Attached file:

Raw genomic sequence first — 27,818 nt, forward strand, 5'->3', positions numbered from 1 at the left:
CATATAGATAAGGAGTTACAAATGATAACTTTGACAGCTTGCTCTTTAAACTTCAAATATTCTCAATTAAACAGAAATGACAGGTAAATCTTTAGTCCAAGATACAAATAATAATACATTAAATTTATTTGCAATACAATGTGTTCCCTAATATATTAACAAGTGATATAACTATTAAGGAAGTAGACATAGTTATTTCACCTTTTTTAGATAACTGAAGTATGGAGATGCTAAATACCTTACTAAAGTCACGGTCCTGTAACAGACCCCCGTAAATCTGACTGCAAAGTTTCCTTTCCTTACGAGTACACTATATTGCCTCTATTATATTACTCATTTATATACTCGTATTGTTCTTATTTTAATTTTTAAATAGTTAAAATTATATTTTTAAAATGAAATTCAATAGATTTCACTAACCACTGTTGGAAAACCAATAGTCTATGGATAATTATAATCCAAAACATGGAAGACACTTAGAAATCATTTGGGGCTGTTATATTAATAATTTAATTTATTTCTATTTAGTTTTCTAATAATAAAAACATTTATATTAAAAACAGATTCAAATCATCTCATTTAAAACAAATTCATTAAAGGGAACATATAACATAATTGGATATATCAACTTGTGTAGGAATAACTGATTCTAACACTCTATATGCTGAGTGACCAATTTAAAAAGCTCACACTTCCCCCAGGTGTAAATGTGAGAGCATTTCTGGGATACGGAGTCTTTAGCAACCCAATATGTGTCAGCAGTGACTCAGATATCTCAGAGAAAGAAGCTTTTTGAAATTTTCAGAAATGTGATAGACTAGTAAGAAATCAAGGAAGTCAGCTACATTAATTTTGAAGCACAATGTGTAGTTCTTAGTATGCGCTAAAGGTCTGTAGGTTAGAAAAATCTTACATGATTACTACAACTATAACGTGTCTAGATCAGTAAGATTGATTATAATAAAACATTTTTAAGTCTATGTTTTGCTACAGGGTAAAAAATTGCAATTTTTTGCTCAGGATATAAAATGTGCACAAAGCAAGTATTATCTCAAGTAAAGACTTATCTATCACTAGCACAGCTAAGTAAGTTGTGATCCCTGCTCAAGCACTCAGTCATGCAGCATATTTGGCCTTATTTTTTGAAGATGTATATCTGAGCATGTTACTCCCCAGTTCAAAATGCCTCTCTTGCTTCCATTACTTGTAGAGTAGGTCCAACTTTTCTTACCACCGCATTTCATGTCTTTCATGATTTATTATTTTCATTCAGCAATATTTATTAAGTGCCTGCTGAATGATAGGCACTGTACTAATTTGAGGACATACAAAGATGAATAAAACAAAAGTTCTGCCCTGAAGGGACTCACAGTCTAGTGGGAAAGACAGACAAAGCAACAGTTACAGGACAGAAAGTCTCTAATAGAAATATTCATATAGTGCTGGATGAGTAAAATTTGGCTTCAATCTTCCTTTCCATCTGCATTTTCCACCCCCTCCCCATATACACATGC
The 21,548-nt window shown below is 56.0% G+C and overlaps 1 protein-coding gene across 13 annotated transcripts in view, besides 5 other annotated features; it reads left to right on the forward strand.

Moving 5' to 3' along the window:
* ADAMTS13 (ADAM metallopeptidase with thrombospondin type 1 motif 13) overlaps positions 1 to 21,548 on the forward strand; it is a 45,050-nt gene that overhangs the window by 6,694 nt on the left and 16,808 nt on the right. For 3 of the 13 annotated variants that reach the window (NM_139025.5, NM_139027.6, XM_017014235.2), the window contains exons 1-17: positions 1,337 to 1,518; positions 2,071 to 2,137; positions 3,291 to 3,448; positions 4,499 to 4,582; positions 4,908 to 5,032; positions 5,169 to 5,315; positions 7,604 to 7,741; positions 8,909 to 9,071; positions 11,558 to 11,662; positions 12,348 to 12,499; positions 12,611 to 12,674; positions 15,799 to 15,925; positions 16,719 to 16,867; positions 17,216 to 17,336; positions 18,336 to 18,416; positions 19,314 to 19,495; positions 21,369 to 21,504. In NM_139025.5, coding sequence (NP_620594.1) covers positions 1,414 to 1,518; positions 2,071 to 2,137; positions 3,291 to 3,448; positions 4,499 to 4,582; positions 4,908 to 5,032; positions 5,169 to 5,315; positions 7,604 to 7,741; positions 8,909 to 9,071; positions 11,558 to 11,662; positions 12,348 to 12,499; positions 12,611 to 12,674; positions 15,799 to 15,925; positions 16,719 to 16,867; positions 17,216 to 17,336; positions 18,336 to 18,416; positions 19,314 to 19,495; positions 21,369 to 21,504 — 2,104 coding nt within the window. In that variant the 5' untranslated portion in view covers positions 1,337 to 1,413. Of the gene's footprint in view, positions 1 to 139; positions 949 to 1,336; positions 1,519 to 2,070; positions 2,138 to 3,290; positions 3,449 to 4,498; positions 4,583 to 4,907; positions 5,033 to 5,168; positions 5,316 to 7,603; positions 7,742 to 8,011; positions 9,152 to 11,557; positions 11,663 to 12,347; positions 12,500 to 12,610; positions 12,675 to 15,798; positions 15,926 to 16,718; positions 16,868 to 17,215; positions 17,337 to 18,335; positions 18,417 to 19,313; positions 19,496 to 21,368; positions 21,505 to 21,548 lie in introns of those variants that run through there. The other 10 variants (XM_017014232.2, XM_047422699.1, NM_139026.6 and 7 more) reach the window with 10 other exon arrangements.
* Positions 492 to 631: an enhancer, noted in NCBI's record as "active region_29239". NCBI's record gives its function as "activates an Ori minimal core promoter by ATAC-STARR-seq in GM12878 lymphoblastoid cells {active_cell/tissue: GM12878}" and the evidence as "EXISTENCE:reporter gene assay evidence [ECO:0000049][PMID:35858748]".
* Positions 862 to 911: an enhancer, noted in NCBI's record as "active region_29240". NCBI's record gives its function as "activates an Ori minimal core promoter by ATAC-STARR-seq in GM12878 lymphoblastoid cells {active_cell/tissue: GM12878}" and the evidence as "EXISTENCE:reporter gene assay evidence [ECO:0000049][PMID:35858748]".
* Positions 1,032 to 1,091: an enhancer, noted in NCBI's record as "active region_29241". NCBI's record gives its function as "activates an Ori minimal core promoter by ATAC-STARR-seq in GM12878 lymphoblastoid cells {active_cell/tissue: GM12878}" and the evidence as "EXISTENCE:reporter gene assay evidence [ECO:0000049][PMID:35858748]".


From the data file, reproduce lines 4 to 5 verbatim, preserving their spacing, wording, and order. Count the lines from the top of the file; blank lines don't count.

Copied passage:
Moving 5' to 3' along the window:
* ADAMTS13 (ADAM metallopeptidase with thrombospondin type 1 motif 13) overlaps positions 1 to 21,548 on the forward strand; it is a 45,050-nt gene that overhangs the window by 6,694 nt on the left and 16,808 nt on the right. For 3 of the 13 annotated variants that reach the window (NM_139025.5, NM_139027.6, XM_017014235.2), the window contains exons 1-17: positions 1,337 to 1,518; positions 2,071 to 2,137; positions 3,291 to 3,448; positions 4,499 to 4,582; positions 4,908 to 5,032; positions 5,169 to 5,315; positions 7,604 to 7,741; positions 8,909 to 9,071; positions 11,558 to 11,662; positions 12,348 to 12,499; positions 12,611 to 12,674; positions 15,799 to 15,925; positions 16,719 to 16,867; positions 17,216 to 17,336; positions 18,336 to 18,416; positions 19,314 to 19,495; positions 21,369 to 21,504. In NM_139025.5, coding sequence (NP_620594.1) covers positions 1,414 to 1,518; positions 2,071 to 2,137; positions 3,291 to 3,448; positions 4,499 to 4,582; positions 4,908 to 5,032; positions 5,169 to 5,315; positions 7,604 to 7,741; positions 8,909 to 9,071; positions 11,558 to 11,662; positions 12,348 to 12,499; positions 12,611 to 12,674; positions 15,799 to 15,925; positions 16,719 to 16,867; positions 17,216 to 17,336; positions 18,336 to 18,416; positions 19,314 to 19,495; positions 21,369 to 21,504 — 2,104 coding nt within the window. In that variant the 5' untranslated portion in view covers positions 1,337 to 1,413. Of the gene's footprint in view, positions 1 to 139; positions 949 to 1,336; positions 1,519 to 2,070; positions 2,138 to 3,290; positions 3,449 to 4,498; positions 4,583 to 4,907; positions 5,033 to 5,168; positions 5,316 to 7,603; positions 7,742 to 8,011; positions 9,152 to 11,557; positions 11,663 to 12,347; positions 12,500 to 12,610; positions 12,675 to 15,798; positions 15,926 to 16,718; positions 16,868 to 17,215; positions 17,337 to 18,335; positions 18,417 to 19,313; positions 19,496 to 21,368; positions 21,505 to 21,548 lie in introns of those variants that run through there. The other 10 variants (XM_017014232.2, XM_047422699.1, NM_139026.6 and 7 more) reach the window with 10 other exon arrangements.